The Age of Uncertainty

Andrew Crisp

Andrew Crisp is co-founder of CarringtonCrisp and one of the authors of the See the Future report.

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The latest EFMD/CarringtonCrisp Tomorrow’s MBA survey shows an MBA marketplace that is more diverse, confused and uncertain than ever. Andrew Crisp reveals the details.

Looking at my Twitter feeds one day earlier this year, I got a sense of the current MBA marketplace. In three tweets there was coverage of the winning entry in the GBSN MBA challenge, coverage of sexism at Harvard and the Dean at Stanford indicating that business schools need to embrace change – and can change.

The MBA marketplace has never been more diverse, confused or uncertain, depending on your point of view. For three years, CarringtonCrisp and EFMD have undertaken a study called Tomorrow’s MBA, looking at the views of more than 2,000 prospective students around the world to help business schools better understand how the market is changing.

So is it possible to pick trends for tomorrow’s MBA? Perhaps.

A desire for lifestyle learning not lifelong. Competition from different providers in different places. New ways of using technology to reach potential students. Greater focus on alumni in recruitment, using stories to differentiate providers. Supplying enhanced career services, including support for business start-ups and entrepreneurs. Revising the curriculum and finding a place for sustainability.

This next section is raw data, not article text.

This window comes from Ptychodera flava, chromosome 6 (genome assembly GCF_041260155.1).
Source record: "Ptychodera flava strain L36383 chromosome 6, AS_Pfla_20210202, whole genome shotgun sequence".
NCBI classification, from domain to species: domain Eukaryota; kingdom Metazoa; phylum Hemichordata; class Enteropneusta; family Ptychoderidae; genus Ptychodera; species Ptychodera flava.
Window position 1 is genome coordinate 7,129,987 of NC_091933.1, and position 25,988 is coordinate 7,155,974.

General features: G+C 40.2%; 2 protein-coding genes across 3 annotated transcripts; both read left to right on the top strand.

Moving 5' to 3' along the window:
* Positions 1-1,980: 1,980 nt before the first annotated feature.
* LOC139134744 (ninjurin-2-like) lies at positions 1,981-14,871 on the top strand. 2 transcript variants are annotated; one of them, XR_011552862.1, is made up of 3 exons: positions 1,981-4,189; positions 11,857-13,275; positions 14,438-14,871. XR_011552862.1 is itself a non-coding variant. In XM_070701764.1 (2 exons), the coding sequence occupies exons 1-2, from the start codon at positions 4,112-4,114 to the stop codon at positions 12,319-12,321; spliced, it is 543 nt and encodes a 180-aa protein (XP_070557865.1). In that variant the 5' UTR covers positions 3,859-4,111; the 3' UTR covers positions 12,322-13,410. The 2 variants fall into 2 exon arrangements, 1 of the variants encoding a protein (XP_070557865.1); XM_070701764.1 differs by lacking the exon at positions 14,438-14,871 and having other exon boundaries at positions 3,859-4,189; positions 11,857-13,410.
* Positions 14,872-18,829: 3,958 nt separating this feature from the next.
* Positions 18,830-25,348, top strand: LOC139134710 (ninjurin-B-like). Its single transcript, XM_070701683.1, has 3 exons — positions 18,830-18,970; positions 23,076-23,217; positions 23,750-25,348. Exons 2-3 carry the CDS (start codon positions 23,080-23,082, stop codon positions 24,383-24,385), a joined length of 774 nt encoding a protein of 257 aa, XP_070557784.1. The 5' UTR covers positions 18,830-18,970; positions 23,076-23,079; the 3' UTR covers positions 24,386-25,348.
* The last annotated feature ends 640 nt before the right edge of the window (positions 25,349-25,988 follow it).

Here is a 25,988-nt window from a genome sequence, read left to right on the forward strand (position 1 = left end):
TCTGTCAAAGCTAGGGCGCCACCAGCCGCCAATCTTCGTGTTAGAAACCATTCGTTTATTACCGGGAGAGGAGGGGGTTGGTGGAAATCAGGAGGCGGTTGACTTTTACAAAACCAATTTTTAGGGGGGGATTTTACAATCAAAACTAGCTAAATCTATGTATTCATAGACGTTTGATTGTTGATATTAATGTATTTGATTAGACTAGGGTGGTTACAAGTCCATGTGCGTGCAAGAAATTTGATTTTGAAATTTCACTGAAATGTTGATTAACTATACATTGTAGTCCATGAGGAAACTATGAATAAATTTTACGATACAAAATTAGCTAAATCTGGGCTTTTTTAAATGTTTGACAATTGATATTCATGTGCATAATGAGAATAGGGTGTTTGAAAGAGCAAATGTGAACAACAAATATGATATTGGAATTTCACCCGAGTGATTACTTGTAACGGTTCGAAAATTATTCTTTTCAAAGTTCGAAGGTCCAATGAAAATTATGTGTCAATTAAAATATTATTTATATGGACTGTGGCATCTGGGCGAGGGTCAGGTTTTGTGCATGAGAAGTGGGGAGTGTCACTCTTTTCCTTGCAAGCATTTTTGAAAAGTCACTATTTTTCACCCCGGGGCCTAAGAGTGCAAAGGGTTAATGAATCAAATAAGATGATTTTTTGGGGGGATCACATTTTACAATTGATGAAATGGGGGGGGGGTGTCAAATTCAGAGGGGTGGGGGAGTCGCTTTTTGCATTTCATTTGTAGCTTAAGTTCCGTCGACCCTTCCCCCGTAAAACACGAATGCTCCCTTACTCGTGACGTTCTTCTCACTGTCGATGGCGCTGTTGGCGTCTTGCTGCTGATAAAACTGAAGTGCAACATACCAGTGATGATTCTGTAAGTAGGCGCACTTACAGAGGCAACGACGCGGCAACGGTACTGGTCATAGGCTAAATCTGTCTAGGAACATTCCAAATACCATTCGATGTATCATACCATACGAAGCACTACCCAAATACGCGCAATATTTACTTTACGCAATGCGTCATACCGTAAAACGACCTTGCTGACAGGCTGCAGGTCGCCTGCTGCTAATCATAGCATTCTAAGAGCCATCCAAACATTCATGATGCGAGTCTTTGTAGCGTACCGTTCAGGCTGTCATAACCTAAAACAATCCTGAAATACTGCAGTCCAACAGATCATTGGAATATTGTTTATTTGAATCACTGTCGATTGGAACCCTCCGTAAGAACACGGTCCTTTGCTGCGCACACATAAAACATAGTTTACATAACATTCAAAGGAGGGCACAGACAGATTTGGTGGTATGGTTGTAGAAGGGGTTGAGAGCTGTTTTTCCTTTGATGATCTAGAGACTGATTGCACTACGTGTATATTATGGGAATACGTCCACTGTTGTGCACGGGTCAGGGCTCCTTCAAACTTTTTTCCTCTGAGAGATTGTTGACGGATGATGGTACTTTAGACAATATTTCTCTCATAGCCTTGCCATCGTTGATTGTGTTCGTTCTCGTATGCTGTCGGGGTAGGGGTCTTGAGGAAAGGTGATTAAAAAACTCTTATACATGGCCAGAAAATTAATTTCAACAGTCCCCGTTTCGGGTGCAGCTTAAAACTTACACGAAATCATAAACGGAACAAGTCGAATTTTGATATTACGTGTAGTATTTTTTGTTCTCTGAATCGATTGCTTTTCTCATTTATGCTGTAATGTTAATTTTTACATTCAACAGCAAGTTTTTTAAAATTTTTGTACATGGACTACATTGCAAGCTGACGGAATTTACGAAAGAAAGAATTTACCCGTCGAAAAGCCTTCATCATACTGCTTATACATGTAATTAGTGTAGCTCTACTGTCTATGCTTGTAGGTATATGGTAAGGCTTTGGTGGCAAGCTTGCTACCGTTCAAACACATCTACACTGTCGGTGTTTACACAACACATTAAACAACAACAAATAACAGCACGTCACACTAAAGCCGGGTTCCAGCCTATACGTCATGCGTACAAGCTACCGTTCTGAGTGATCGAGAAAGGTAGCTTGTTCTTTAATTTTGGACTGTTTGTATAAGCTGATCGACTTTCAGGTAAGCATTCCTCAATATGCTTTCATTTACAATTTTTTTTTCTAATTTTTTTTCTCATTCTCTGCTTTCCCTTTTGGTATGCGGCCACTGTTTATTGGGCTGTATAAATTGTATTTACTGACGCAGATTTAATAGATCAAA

Among respondents to the Tomorrow’s MBA survey the full-time MBA is still the preference of 48% of prospective students though 34% prefer part-time study and 18% choose distance learning. Blended learning is also the most popular approach to studying for 27% while just 18% choose traditional academic terms and office hours.

The Graduate Management Admissions Council (GMAC), guardian of the GMAT , has also reported that just over two-thirds (67%) of two-year full-time MBA programmes experienced a decline in application volume in 2011 compared with 2010, continuing a trend that began in 2009.

Over five years, those taking the GMAT aged under 24 grew from 58,688 in 2006-07 to 91,028 in 2010-11. Among the 24-30 age group numbers have also grown over the same period (from 114,961 to 124,878) but are down from a peak of 139,144 in 2008-09. The number of test takers over 31 years old has also declined during the same period.

The data suggest a growing interest in lifestyle learning, that is, programmes that fit around a candidate’s present lifestyle and, equally, allow him or her to obtain the lifestyle that they want in the future.

For the full article, you can view the PDF or listen to the podcast.

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